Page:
Saturday, April 18, 2015

Auditor is a Watchdog in the Business Organization

At one time the audit was conducted primarily to inform management of irregularities and inefficiencies in the business. Due to which the world’s conception for the auditor was developed as bloodhound who is responsible to detect and prevent fraud and irregularities. Later on the concept was gradually changed as the auditor’s role as a watchdog more than the bloodhound due to inherent limitations of audit. The audit was intended only for a limited number of business which gradually was broadened to a wide range of business. The need for independent audits was generated by public ownership of business enterprises and by the requirements of the investors, investment specialists, stockholders and lenders demanded more reliable information. It is now well recognized that the audited financial statements are even intended for the use of third parties who have no contractual relationship with the auditor. The auditor's function has expanded from that of a watchdog for management to an independent evaluator of the adequacy of disclosures and fairness of results depicted by the financial statements issued by management to stockholders, creditors and others.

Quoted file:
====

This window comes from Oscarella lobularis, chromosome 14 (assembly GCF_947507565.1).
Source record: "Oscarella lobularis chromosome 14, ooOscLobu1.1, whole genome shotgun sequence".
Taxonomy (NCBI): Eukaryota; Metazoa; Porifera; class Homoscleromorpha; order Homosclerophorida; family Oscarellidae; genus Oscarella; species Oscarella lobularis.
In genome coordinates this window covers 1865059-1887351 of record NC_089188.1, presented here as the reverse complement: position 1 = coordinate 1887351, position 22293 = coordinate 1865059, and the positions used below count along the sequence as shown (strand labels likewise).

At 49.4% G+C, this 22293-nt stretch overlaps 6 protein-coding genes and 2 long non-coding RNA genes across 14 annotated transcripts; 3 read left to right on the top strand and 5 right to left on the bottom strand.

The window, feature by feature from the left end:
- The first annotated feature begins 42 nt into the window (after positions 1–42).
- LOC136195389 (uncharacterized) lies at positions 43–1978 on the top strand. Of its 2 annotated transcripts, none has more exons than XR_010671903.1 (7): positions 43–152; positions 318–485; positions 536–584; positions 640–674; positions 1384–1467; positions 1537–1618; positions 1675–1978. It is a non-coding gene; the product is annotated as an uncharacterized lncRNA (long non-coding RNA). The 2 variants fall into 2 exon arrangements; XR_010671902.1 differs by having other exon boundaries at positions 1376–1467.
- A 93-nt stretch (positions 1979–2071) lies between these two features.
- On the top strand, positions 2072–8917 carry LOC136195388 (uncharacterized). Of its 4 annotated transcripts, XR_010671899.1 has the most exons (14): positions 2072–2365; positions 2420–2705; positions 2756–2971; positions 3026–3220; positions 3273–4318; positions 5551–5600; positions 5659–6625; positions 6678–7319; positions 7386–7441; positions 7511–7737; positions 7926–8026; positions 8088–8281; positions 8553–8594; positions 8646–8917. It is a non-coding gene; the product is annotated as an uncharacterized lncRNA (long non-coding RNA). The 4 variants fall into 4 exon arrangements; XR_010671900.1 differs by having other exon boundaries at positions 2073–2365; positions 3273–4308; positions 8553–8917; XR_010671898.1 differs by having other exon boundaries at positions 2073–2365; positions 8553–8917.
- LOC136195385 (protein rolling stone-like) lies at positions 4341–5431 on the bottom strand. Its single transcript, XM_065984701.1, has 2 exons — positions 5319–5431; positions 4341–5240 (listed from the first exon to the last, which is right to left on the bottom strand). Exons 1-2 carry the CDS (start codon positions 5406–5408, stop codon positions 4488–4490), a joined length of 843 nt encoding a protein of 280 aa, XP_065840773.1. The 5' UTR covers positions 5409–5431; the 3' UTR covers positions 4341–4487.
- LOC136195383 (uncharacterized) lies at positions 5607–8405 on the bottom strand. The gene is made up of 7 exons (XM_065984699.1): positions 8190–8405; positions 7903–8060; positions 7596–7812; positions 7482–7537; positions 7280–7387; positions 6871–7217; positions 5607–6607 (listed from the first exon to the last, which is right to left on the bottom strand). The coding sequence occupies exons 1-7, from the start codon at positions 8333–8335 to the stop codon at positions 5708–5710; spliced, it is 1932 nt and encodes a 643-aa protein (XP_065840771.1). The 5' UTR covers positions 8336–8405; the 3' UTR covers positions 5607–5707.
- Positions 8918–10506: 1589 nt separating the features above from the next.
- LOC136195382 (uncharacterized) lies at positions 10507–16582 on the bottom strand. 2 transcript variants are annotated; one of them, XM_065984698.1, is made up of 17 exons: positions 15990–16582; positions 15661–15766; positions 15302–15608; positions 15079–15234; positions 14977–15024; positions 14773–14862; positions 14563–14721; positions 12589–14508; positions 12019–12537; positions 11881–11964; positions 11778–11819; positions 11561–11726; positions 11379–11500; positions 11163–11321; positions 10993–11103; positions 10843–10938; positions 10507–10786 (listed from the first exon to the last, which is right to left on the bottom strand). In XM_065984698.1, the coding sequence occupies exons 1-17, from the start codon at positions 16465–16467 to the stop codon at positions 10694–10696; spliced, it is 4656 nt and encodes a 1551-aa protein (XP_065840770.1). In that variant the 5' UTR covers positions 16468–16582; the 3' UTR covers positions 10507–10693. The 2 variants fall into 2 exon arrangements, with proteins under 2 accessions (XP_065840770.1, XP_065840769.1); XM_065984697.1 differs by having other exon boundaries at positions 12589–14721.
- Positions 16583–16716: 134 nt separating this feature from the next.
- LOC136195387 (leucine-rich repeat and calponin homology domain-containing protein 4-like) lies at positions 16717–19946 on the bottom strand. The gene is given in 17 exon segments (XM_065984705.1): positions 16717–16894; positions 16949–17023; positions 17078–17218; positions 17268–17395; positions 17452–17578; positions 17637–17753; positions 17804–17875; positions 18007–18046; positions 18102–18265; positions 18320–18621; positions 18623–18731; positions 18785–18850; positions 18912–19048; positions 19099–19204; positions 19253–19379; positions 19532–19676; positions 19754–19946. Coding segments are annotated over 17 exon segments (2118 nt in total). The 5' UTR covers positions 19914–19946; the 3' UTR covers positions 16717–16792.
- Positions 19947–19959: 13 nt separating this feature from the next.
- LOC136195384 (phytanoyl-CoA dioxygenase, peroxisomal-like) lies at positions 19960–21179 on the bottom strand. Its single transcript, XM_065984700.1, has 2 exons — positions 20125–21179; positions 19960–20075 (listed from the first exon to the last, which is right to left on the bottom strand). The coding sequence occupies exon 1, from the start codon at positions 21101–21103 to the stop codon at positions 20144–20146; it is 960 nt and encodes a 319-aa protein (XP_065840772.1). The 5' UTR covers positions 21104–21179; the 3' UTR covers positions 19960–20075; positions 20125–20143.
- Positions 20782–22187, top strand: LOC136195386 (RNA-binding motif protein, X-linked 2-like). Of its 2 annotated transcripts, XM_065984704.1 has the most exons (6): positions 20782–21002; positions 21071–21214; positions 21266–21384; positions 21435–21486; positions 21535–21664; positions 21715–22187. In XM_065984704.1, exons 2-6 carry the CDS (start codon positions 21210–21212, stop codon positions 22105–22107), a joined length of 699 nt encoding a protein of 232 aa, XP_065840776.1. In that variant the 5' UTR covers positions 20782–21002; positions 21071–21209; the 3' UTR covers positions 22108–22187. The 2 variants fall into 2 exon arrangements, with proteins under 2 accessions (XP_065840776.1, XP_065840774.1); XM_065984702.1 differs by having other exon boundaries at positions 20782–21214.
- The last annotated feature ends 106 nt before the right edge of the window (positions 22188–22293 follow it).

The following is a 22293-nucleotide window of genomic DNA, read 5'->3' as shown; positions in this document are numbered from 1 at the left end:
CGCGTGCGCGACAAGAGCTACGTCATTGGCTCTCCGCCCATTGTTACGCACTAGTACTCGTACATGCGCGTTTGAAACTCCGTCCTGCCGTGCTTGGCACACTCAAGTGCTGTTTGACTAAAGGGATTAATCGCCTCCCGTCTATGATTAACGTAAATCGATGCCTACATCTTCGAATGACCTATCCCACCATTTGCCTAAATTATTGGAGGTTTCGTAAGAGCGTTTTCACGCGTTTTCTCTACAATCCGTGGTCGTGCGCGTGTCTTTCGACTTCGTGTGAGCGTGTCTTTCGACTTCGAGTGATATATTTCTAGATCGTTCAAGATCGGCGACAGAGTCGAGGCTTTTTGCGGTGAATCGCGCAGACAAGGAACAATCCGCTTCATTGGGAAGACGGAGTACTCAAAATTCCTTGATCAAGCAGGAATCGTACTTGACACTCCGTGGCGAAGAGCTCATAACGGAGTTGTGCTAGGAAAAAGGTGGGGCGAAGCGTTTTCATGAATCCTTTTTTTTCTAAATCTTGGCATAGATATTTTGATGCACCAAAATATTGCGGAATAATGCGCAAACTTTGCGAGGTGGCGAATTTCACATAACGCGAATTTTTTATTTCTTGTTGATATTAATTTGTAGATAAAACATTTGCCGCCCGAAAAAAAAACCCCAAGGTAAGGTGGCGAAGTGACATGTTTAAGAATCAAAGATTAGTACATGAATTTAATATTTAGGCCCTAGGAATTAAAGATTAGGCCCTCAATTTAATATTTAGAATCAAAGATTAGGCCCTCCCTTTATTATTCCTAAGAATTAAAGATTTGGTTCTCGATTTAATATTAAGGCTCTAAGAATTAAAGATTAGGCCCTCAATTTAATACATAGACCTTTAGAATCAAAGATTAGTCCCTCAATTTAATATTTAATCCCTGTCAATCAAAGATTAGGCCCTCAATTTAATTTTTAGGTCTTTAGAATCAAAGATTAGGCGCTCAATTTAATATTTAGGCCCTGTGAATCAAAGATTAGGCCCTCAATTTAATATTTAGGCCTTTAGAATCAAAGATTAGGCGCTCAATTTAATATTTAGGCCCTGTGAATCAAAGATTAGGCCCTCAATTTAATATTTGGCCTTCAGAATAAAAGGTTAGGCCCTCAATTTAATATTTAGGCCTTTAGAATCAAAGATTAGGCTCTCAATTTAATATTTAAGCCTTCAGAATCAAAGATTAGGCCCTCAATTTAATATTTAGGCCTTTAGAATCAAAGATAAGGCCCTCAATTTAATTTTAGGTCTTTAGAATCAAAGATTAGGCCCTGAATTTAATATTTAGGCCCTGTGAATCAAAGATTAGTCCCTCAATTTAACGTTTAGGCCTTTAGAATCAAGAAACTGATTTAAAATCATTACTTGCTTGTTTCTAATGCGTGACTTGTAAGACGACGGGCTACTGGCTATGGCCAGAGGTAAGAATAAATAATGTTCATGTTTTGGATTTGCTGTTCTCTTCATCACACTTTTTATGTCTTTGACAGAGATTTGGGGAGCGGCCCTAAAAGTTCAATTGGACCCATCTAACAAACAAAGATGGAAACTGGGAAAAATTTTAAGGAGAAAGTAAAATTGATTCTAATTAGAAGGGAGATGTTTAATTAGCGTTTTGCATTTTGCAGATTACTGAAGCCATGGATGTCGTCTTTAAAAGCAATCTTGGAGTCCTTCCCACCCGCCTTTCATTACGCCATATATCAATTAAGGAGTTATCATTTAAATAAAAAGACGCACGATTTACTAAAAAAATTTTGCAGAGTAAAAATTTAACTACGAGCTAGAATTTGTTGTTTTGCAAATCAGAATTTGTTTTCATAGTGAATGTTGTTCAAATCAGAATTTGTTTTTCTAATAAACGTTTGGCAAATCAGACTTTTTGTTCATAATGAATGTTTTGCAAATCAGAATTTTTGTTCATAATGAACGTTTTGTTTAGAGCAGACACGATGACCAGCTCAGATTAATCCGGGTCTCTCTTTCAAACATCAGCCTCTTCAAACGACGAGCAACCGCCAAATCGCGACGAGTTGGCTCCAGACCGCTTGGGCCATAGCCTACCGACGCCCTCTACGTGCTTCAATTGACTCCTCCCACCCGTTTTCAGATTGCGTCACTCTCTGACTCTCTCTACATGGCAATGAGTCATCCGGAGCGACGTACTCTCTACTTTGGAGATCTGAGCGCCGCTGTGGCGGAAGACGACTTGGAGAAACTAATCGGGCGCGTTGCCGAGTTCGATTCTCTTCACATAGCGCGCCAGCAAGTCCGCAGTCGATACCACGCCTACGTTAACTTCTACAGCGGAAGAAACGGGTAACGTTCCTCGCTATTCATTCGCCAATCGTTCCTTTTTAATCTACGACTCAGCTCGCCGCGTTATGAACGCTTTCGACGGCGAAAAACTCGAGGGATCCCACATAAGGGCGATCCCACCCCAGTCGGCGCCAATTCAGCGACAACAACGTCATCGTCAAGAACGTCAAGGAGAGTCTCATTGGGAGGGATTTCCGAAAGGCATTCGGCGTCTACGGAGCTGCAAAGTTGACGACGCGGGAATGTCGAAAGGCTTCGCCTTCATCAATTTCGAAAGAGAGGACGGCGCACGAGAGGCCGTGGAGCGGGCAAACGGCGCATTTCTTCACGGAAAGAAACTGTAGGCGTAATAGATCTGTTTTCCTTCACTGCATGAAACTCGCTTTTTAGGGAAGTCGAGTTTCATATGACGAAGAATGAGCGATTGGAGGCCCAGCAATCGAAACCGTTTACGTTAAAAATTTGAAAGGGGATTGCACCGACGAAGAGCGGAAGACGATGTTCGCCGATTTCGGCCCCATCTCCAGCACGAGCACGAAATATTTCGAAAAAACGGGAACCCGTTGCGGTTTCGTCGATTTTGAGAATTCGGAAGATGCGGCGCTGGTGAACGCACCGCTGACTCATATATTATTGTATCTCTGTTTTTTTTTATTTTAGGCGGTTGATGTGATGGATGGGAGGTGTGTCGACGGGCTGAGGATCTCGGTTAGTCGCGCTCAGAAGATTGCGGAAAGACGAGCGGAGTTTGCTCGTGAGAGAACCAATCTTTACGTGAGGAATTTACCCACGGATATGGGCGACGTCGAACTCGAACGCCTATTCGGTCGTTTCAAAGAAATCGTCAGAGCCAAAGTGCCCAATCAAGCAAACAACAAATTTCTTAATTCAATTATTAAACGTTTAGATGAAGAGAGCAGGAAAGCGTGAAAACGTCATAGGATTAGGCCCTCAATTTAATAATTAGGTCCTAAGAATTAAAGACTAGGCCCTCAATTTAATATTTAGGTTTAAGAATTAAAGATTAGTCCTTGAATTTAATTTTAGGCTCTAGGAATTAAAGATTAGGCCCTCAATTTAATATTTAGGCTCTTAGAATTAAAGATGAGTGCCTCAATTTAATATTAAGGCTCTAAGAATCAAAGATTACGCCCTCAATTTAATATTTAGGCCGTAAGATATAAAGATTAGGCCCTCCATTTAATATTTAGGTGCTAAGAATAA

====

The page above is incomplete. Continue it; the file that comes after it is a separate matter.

It is the responsibility of auditor to provide independent opinion on the truthfulness and fairness of the financial statements during the course of audit, the auditor may also provide the details (error and irregularities either intentional or unintentional). In case of any abnormal situation, the remedial action has to come from the owner of the entity. He has to discharge his responsibility by informing about the irregularity found in the normal course of audit.
Markets are only viewed as a safe and stable if investors can trust the activities of the auditors. Duty of the auditor is not to harm other person. As a professional accountant, the auditors must be sincere, systematic, honest, truthful, and tactful. An auditor has a professional knowledge and expertise in his field. The auditor owes the highest degree of care possible to his client and must deal with his client in the utmost good faith.
As part of private profession with a public mandate, the auditors face unique pressures and challenges that demand their careful attention and impeccable judgment. Audit profession is such type of profession that demands auditor to protect the public interest and trust, even under the weight of management’s pressure. The “public watchdog” function demands that the accountant maintain total independence from the client at all times and requires complete fidelity to the public trust.”

Expectation Gap: Watchdog or Bloodhound
The extent to which an external auditor is responsible for a failure to detect fraud is probably the classical example of the gap between what an auditor sees as the auditor's responsibility and what company directors, shareholders and even the public expect of an auditor.